Everybody with one iota of scientific instinct immediately realizes that there is something fundamentally wrong with supply-demand-equilibrium and the SS-curve―DD-curve―intersection analytical workhorse of standard economics. Leijonhufvud ironised this construct as totem of the micro/totem of the macro. And already Schumpeter found it necessary to diffuse doubts about the scientific content of the supply-demand-equilibrium approach: “The primitive apparatus of the theory of supply and demand is scientific. But the scientific achievement is so modest, and common sense and scientific knowledge are logically such close neighbors in this case, that any assertion about the precise point at which the one turned into the other must of necessity remain arbitrary.”

Orthodoxy is since 140+ years built upon false premises. The microfoundations approach is defined with these hard core propositions, a.k.a. axioms: “HC1 economic agents have preferences over outcomes; HC2 agents individually optimize subject to constraints; HC3 agent choice is manifest in interrelated markets; HC4 agents have full relevant knowledge; HC5 observable outcomes are coordinated, and must be discussed with reference to equilibrium states.” (Weintraub)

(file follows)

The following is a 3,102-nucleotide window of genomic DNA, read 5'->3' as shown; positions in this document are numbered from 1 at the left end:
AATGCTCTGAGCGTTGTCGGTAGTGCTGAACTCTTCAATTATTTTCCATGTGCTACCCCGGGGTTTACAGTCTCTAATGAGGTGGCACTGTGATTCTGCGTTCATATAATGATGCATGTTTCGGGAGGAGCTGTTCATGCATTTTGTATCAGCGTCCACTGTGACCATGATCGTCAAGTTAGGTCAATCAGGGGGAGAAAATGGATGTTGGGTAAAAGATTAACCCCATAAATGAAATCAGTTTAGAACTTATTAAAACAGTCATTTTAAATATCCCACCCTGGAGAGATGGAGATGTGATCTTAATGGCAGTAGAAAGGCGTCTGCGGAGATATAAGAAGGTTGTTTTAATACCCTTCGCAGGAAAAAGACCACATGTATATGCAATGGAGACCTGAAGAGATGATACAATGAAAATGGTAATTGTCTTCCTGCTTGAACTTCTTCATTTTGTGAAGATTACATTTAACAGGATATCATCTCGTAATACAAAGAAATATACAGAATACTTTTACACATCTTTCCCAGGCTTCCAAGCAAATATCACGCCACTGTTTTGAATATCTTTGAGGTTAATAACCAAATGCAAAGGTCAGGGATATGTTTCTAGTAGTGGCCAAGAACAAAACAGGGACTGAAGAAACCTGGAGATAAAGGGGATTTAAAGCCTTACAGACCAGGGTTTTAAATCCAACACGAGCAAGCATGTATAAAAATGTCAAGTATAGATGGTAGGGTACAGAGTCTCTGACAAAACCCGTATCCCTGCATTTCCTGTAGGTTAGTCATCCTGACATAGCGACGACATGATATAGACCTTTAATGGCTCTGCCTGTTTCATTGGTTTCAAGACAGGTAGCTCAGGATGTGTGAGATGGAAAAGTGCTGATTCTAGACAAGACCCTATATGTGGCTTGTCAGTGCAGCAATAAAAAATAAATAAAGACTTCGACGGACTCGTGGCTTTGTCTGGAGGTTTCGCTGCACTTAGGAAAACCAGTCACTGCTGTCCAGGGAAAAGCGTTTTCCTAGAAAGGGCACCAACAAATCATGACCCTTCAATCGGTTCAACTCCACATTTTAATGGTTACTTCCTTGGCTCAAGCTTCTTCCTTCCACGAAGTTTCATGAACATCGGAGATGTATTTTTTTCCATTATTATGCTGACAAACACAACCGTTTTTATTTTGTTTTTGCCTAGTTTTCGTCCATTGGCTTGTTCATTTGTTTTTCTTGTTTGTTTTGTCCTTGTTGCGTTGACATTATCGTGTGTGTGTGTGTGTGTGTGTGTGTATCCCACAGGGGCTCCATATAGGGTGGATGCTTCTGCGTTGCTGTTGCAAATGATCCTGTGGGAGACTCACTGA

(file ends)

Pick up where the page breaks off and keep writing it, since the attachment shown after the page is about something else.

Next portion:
It should be pretty obvious that the Walrasian hard core contains THREE NONENTITIES: (i) constrained optimization (HC2), (ii) rational expectations (HC4), (iii) equilibrium (HC5). To take equilibrium into the premises and then to establish and discuss the properties of general equilibrium is a methodological blunder that is known since antiquity as petitio principii.

Because the axioms of orthodox economics are false the whole analytical superstructure, including supply-demand-equilibrium, is false. What has to be done is to replace false microfoundations by true macrofoundations. This paradigm shift fundamentally changes the depiction of the market. The new prototype which replaces SS-curve―DD-curve―equilibrium is shown on Wikimedia.#1, #2

Loosely speaking, Orthodoxy defines itself as follows “most of what I and many others do is sorta-kinda neoclassical because it takes the maximization-and-equilibrium world as a starting point.” (Krugman)#3 This is bad enough, but that Heterodoxy could not refute and replace this plain proto-scientific garbage in 140+ years shows the abyss of scientific incompetence in its bottomless depth.

Egmont Kakarot-Handtke

#1 Wikimedia, The market prototype
https://commons.wikimedia.org/wiki/File:AXEC104.png

#2 Essentials of Constructive Heterodoxy: The Market
https://papers.ssrn.com/sol3/papers.cfm?abstract_id=2547098

#3 The father of modern economics and his imbecile kids
http://axecorg.blogspot.de/2016/11/the-father-of-modern-economics-and-his.html

12:39 pm  
Blogger AXEC / E.K-H said...

This comment has been removed by the author.

12:40 pm